Heaven hears Adam and Eve's prayers for restoration and the Son intercedes on their behalf with the Father:
" ……….. Now, therefore, bend thine ear
To supplication; hear his sighs, though mute;
Unskilful with what words to pray, let me
Interpret for him, me his advocate
And propitiation; all his works on me,
Good or not good, ingraft; my merit those
Shall perfect, and for these my death shall pay." (30 - 36)
God accepts His Son's sacrifice but divulges that they must leave Paradise as they are tainted with sin. They have lost Happiness and Immortality which are replaced by the "final remedy," Death.
" …………….. so Death becomes
His final remedy, and after life
Tried in sharp tribulation, and refined
By faith and faithful works, to second life." (61 - 64)
Sadly, man now knows both good and evil when he should have been content to know good only.
God commissions the angel Michael to take from among the Cherubim "flaming warriors" and return to to the Garden to evict the luckless couple, yet if they are obedient, he will reveal a new covenant to them.
As Michael prepares to descend, Adam tells Eve he anticipates that God will hear their prayers and that they will live instead of perish. Though she feels herself unworthy of forgiveness, she is grateful for the pardon and suggests they live in the Garden "though in fallen state, content." Yet Adam anticipates that they have not understood all the changes that will arise from their fall and with his assumption, down comes Michael "from a sky of jasper," "a glorious apparition." He indeed confirms that their humble prayers were heard and that "one bad act with many good deeds well-done may'st cover." However he cannot allow them to remain in Paradise.
Adam laments, "heart-struck, with chilling gripe of sorrow stood, that all his senses bound"; and Eve cries her protest. But Michael gives her a response that is at once wise and universal:
"Lament not, Eve, but patiently resign
What justly thou hast lost, nor set thy heart
Thus overfond, on that which is not thine." (287 - 289)
Adam shares his fear that he will no longer be able to be close to God, yet Michael comforts him.
"Yet doubt not but in valley and in plain
God is as here, and will be found alike
Present, and of his presence many a sign
Still following thee, still compassing thee round
With goodness and paternal love ….." (349 - 353)
Michael then takes Adam up the hill of Paradise to show him all the torment, tragedy, hatred, violence, misery and disease that will be a result of their sin. He sees Cain and Abel; death and sorrow. Adam despairs, whereupon Michael gives him advice for living: "the rule of not too much, by temperance taught," "nor love thy life nor hate, but what thou liv'st live well; how long or short permit to Heaven." He relates the story of Noah and how God promises never to destroy the Earth again by flood.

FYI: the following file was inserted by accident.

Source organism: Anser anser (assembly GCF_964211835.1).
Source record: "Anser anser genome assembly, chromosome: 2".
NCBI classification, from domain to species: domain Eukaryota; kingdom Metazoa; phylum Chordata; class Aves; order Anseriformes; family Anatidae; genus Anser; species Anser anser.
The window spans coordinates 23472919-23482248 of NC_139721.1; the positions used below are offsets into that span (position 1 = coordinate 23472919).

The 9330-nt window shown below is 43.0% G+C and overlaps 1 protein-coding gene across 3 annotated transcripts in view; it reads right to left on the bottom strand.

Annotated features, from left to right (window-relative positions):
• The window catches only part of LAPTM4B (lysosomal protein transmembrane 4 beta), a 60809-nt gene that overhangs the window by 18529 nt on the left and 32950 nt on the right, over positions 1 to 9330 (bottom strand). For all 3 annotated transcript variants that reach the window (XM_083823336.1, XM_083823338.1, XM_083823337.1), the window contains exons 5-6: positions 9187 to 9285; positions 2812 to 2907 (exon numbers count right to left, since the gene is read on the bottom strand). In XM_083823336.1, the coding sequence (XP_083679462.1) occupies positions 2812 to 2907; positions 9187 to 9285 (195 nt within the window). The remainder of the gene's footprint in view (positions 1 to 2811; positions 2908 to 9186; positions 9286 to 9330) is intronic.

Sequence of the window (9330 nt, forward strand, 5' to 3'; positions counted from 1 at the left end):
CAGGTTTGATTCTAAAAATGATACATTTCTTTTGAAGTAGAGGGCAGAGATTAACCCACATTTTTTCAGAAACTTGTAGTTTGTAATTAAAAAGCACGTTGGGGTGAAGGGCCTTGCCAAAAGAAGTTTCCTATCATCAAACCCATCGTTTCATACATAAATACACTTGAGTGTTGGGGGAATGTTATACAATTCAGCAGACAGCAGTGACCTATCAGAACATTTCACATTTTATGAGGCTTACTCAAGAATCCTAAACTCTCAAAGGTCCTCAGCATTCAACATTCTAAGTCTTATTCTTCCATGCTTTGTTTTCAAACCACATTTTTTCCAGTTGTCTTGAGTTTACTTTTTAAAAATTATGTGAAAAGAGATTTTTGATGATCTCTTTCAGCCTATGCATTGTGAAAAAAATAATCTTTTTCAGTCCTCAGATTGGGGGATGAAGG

|Adam, Eve and the archangel Michael|
by Gustave Doré
Still revealing the future, Michael discourses on how the "second source of men" will have the judgement fresh in their minds and therefore will exist peacefully for a long time until Nimrod builds the Tower of Babel to reach to Heaven and God punishes him, visiting on the people a confusion of language and cacophonous din. Appalled, Adam censures the attempt of man to dominate man, as it was never in God's plan; birds, beasts, fish and fowl were to be in subjection of man, yet "man over men he made not lord" instead intending "human left from human free." Michael agrees, stating:
"……….. Justly though abhorr'st
That son, who on the quiet state of men
Such trouble brought, affecting to subdue
Rational liberty; yet know withal,
Since thy original lapse, true liberty
Is lost, which always with right reason dwells
Twinned, and from her hath no dividual being
Reason in Man obscured, or not obeyed,
Immediately inordinate desires
And upstart passions catch the government
From Reason, and to servitude reduce
Man, till then free. Therefore, since he permits
Within himself unworthy owers to reign
Over free reason, God, in judgement just,
Subjects him from without to violent lords,
Who oft as undeservedly enthral
His outward freedom. Tyranny must be,
Though to the tyrant thereby no excuse.
Yet sometimes nations will decline so low
From virtue, which is reason, that no wrong,
But justice, and some fatal curse annexed,
Their inward lost ………….." (79 - 101)